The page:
In the wake of the disaster, Governor Charlie Baker’s office contacted the GBPCA and Local 12 to inquire about sending help, and both organizations sounded the alarm. 16 GBPCA contractors have joined the recovery team (see sidebar). Brett reached out to other United Association locals, and ones based in New Hampshire, Central Massachusetts, Western Massachusetts, and as far away as New York, Maryland, and Texas have sent plumbers to the Merrimack Valley.

Jim Vaughan, business agent for Local 12, has been working with the plumbers and contractors and coordinating the UA response. “These people are hurting,” he says, referring to displaced residents who have sought alternative housing as well as ones who are trying to tough it out by remaining in their homes as temperatures have plummeted. “We are trying to do everything we can to make it possible for them to return home and get their lives back to normal.”

The recovery team works twelve-hour shifts, seven days a week. There is a large contingency of plumbers during the week. But their ranks swell to hundreds on the weekend as plumbers working on other jobs pitch in on their days off to help.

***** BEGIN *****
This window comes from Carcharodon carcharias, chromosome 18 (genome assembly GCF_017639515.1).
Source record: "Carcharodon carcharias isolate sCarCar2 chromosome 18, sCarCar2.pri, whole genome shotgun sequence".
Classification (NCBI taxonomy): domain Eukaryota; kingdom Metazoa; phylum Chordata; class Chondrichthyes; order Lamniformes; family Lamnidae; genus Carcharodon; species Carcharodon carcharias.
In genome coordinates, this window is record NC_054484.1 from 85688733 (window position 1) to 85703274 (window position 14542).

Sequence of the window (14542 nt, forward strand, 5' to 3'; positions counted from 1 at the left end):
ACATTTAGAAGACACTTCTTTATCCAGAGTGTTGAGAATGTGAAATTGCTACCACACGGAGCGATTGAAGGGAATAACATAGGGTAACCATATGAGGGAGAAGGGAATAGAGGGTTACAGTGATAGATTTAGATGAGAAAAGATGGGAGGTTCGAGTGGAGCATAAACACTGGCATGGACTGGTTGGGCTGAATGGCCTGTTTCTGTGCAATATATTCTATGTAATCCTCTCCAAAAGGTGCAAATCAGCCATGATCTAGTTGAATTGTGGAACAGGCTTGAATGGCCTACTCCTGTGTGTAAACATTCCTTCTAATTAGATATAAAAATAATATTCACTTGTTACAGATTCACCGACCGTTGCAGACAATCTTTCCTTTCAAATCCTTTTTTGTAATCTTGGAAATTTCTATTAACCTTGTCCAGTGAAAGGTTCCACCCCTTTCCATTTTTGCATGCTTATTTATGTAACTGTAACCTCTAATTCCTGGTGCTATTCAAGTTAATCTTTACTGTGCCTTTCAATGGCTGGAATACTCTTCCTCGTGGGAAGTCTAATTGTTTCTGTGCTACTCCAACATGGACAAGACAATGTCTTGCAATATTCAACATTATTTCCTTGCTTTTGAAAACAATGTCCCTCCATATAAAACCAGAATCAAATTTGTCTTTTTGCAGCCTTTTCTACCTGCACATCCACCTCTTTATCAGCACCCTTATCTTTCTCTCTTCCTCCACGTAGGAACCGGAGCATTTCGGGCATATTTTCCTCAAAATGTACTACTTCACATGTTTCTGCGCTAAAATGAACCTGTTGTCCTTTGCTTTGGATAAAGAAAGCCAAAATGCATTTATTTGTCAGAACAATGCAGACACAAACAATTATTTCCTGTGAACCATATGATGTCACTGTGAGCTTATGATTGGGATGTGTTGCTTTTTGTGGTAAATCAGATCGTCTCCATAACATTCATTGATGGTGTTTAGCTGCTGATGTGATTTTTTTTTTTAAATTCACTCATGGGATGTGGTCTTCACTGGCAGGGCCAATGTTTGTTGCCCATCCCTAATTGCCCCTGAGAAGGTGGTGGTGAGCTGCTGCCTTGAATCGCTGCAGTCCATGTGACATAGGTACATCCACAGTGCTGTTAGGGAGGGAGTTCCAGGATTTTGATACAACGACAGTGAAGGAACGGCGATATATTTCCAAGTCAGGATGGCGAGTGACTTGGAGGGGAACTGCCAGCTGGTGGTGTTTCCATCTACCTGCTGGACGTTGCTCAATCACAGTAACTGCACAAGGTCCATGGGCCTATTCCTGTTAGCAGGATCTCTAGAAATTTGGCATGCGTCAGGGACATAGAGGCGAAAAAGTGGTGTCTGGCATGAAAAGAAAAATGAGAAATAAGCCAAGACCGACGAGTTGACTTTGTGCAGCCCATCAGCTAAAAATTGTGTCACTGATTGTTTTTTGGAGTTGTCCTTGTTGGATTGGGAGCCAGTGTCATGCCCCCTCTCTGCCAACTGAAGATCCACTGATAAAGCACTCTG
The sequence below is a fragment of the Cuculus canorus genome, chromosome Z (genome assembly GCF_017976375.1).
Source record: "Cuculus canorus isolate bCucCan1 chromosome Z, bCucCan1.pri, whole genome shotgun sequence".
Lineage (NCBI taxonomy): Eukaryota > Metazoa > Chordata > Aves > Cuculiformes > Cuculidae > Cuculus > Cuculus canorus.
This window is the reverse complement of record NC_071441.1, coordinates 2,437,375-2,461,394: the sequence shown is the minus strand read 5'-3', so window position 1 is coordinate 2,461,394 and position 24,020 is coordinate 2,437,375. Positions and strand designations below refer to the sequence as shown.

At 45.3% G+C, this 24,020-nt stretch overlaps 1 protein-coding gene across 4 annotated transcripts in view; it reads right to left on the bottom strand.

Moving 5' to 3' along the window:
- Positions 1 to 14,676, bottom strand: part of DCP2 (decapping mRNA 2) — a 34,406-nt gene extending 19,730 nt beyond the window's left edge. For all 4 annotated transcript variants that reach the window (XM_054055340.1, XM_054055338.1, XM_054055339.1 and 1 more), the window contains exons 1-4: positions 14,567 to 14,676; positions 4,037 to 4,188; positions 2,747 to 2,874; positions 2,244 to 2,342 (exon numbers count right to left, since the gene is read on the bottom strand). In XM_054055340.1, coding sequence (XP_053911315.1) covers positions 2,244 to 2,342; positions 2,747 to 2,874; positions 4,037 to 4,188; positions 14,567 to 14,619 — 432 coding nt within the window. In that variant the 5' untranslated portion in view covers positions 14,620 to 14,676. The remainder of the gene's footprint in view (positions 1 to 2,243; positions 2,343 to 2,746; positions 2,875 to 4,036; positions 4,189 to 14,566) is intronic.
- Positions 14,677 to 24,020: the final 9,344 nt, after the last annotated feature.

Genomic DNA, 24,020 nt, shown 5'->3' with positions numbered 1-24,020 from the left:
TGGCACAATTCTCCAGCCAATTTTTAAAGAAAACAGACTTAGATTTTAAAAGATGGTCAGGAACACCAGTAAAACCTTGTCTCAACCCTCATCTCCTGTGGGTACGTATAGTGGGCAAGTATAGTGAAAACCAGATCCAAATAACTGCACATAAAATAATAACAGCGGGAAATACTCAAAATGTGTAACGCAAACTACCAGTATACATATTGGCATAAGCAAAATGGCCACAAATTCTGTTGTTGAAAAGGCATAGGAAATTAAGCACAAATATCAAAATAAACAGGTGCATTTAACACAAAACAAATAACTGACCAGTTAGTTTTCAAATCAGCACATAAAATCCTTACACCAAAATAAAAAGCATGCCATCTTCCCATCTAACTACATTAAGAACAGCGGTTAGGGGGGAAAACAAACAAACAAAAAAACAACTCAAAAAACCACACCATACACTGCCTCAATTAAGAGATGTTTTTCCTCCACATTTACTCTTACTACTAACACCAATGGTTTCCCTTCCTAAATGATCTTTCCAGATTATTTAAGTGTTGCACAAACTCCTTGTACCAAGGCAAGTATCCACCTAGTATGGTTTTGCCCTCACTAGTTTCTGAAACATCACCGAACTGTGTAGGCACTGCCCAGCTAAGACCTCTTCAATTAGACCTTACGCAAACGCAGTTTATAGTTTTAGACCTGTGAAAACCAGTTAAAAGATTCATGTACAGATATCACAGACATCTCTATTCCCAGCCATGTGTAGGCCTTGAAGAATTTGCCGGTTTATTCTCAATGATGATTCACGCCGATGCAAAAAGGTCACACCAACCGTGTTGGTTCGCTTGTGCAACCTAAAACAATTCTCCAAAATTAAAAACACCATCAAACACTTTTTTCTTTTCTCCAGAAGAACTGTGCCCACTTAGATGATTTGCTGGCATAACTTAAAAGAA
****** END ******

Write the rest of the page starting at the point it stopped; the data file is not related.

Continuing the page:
A crew from Peak Mechanical Services, led by John Ahl (center), is on the scene in Andover.

“We call them the weekend warriors,” says John Ahl, general foreman for Peak Mechanical. The contractor with the most plumbers on site for the recovery effort, Peak has about 65 mechanics during the week and as many as 300 reporting for duty on Saturdays and Sundays.

The plumbers are part of assessment groups that include electricians and representatives from Columbia Gas and Gilbane, the general contractor that has been contracted by the utility company to manage the recovery process. The groups have been going property to property to test systems, assess the damage, and identify what needs to be replaced and repaired. The plumbers disconnect meters, boilers, hot water heaters, and all appliances and then perform a gas test to determine each home’s ability to withstand pressure.